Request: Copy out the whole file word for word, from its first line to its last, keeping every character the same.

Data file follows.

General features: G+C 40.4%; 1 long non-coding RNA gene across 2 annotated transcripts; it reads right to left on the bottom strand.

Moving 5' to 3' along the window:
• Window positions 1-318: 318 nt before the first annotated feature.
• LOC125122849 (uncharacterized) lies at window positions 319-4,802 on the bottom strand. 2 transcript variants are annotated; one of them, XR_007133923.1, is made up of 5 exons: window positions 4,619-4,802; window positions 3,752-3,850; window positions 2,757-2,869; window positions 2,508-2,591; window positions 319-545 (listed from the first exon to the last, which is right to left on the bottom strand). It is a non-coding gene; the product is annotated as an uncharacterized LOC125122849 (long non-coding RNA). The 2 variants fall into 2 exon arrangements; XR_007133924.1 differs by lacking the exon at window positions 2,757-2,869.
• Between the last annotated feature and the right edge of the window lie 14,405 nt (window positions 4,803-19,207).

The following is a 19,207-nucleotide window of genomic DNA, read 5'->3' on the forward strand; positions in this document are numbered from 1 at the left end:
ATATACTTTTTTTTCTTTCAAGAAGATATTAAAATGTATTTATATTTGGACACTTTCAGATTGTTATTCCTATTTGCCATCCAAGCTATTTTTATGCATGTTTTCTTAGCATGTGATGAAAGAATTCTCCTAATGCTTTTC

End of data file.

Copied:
General features: G+C 40.4%; 1 long non-coding RNA gene across 2 annotated transcripts; it reads right to left on the bottom strand.

Moving 5' to 3' along the window:
• Window positions 1-318: 318 nt before the first annotated feature.
• LOC125122849 (uncharacterized) lies at window positions 319-4,802 on the bottom strand. 2 transcript variants are annotated; one of them, XR_007133923.1, is made up of 5 exons: window positions 4,619-4,802; window positions 3,752-3,850; window positions 2,757-2,869; window positions 2,508-2,591; window positions 319-545 (listed from the first exon to the last, which is right to left on the bottom strand). It is a non-coding gene; the product is annotated as an uncharacterized LOC125122849 (long non-coding RNA). The 2 variants fall into 2 exon arrangements; XR_007133924.1 differs by lacking the exon at window positions 2,757-2,869.
• Between the last annotated feature and the right edge of the window lie 14,405 nt (window positions 4,803-19,207).

The following is a 19,207-nucleotide window of genomic DNA, read 5'->3' on the forward strand; positions in this document are numbered from 1 at the left end:
ATATACTTTTTTTTCTTTCAAGAAGATATTAAAATGTATTTATATTTGGACACTTTCAGATTGTTATTCCTATTTGCCATCCAAGCTATTTTTATGCATGTTTTCTTAGCATGTGATGAAAGAATTCTCCTAATGCTTTTC